Senior data journalist Neil King considers the analytics of Autovista Group’s latest interactive monthly market dashboard (MMD).
Average residual values (RVs), in trade-price terms, fell in France, Germany and Italy in May, compared to April. The figures only rose by a modest 1% in Spain, while average prices were 4.1% higher in the UK than last month. RVs still remain above the levels of a year ago in all markets, as consumers continue to seek out safe alternatives to public transport, and new-car markets are adversely affected by struggling economies and the shortage of semiconductors. The year-on-year increases range from just 0.2% in Spain to 14% in the UK.
The average value retention, represented in RV-percentage (RV%) terms, of cars aged 36 months and with 60,000km, improved month on month in all markets except Italy in May. However, the RV% growth was minimal, with even the UK only increasing by 0.6%, to 47%. Compared to last year, the RV% remains higher in all markets, ranging from 1.1% growth in Germany to 3.9% in Italy.
Slower rehoming in France and Italy
In addition to the RV fall in France and Italy, three-year-old cars have been slower to sell in May than April. The greatest rise in the number of stock days was in France, where used cars are taking 54.1 days on average to find a new home, 3.2% longer than last month. However, stock days fell month on month in the UK and Spain, by 3.5% and 3.8% respectively. Despite the month-on-month decline in trade prices in Germany, used cars are taking on average 53.1 days to sell, 6.3% quicker than in April.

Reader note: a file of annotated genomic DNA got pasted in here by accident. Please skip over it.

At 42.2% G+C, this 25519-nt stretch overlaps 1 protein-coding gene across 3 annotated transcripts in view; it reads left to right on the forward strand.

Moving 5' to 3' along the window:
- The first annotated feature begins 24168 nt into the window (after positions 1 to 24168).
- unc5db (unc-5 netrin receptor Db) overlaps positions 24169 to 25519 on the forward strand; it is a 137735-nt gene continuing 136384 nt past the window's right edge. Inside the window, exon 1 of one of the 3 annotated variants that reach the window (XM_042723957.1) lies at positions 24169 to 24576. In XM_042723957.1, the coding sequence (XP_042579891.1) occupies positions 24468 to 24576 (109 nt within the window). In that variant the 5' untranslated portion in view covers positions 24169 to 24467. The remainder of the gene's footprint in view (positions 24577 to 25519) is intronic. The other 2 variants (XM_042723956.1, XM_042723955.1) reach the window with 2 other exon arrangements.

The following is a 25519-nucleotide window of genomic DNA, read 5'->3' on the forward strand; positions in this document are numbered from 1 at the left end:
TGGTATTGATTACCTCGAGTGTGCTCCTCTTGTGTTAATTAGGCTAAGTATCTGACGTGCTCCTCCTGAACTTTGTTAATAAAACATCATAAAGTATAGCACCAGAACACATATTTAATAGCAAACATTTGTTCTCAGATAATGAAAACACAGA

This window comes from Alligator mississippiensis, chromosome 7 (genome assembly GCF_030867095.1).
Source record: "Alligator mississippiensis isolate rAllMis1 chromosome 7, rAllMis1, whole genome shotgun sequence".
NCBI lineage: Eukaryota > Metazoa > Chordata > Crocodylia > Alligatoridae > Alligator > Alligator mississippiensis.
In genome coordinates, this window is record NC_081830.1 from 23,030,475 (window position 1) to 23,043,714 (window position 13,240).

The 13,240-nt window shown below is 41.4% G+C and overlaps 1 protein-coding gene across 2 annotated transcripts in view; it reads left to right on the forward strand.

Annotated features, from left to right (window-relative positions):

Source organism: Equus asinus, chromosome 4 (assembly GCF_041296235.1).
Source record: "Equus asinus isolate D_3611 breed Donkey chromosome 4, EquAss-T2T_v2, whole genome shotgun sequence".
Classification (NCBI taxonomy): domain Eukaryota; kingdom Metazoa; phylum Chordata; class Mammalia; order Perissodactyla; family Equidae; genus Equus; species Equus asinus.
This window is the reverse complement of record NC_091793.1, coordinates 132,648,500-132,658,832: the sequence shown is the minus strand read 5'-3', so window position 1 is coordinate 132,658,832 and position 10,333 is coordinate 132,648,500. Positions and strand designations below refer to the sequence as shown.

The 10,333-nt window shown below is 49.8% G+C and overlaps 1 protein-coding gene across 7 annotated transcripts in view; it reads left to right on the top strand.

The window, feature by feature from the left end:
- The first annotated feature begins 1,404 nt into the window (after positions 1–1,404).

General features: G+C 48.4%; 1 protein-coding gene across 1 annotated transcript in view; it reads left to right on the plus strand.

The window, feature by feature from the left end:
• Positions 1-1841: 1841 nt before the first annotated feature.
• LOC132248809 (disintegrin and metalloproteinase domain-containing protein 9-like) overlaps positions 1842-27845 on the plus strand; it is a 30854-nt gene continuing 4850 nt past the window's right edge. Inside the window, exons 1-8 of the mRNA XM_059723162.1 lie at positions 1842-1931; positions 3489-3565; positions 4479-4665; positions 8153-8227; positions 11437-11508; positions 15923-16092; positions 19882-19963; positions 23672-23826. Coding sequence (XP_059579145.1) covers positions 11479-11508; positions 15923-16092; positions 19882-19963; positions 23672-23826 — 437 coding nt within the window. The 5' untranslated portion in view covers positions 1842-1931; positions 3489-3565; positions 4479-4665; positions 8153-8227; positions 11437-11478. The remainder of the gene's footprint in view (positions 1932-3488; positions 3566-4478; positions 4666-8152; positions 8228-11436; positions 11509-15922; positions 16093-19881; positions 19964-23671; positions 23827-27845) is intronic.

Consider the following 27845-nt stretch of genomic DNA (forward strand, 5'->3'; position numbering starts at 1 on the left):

Nevertheless, three-year-old cars are moving on far more quickly than a year ago in all the major European markets, which were only starting to emerge from their lockdowns in May 2020. The weakest improvement is in France, where the average number of days for 36-month-old cars to sell is 9.6% lower than during the same period last year. At the other end of the spectrum, three-year-old cars are selling after an average of 40.2 days in the UK, 47.3% quicker than a year ago, buoyed by the reopening of dealers from 12 April.
The Mercedes-Benz GLA in the UK was the fastest-selling car in the major European markets in May 2021, taking on average just 20.8 days to find a new home. In second place was the Audi Q3 in Italy, which is selling after an average of just 21.2 days. With COVID-19 restrictions easing since 12 April, the third fastest-selling car was in the UK too; the Range Rover Evoque is moving on in under 22 days.
Improved outlook in France
The MMD also features the latest Autovista Group RV outlook. A downward trend is still forecast in most markets in 2021, but the outlook has been revised upwards in France. RVs are now forecast to increase by 0.7% in 2021, compared to the modest decline of 0.4% that was previously anticipated.
‘The government incentive plan since 1 June, coupled with a lack of new-car production and low used-car supply, has impacted RVs positively. Diesel RVs are increasing as used-car demand remains important, accounting for 60% of total used-car sales, while the diesel share of new-car sales is only 30%. Tax changes in 2021 and 2022 – a general malus [tax penalty] increase and a malus on weight – will penalise petrol cars even more. As a result, we expect a decline in petrol sales, which would, in the end, be positive for petrol RVs too,’ explained Yoann Taitz, Autovista Group head of valuations and insights, France and Benelux.
In Spain, the resilient performance of the used-car market will not be enough to compensate for the higher economic pressure the country is facing, especially as the crucial tourism sector struggles to reboot. Nevertheless, RVs are only forecast to end 2021 down 1.1% on December 2020.
The situation is similar in Italy, but is compounded by less resilient demand for used cars, with RVs forecast to retreat 2.3% year on year in 2021. Marco Pasquetti, Autovista Group forecast and data specialist, Italy, points out that ‘even if the impact on residual values is milder in 2021 than in previous outlooks, the economic recovery will take longer than expected.’
RVs are still forecast to decline in Germany in 2021, albeit by only 0.7%, and improve slightly in the UK – aided by healthy used-car demand and even more pronounced constraints on new-car supply than in other markets.
Click here or on the screenshot above to view the monthly market dashboard for May 2021.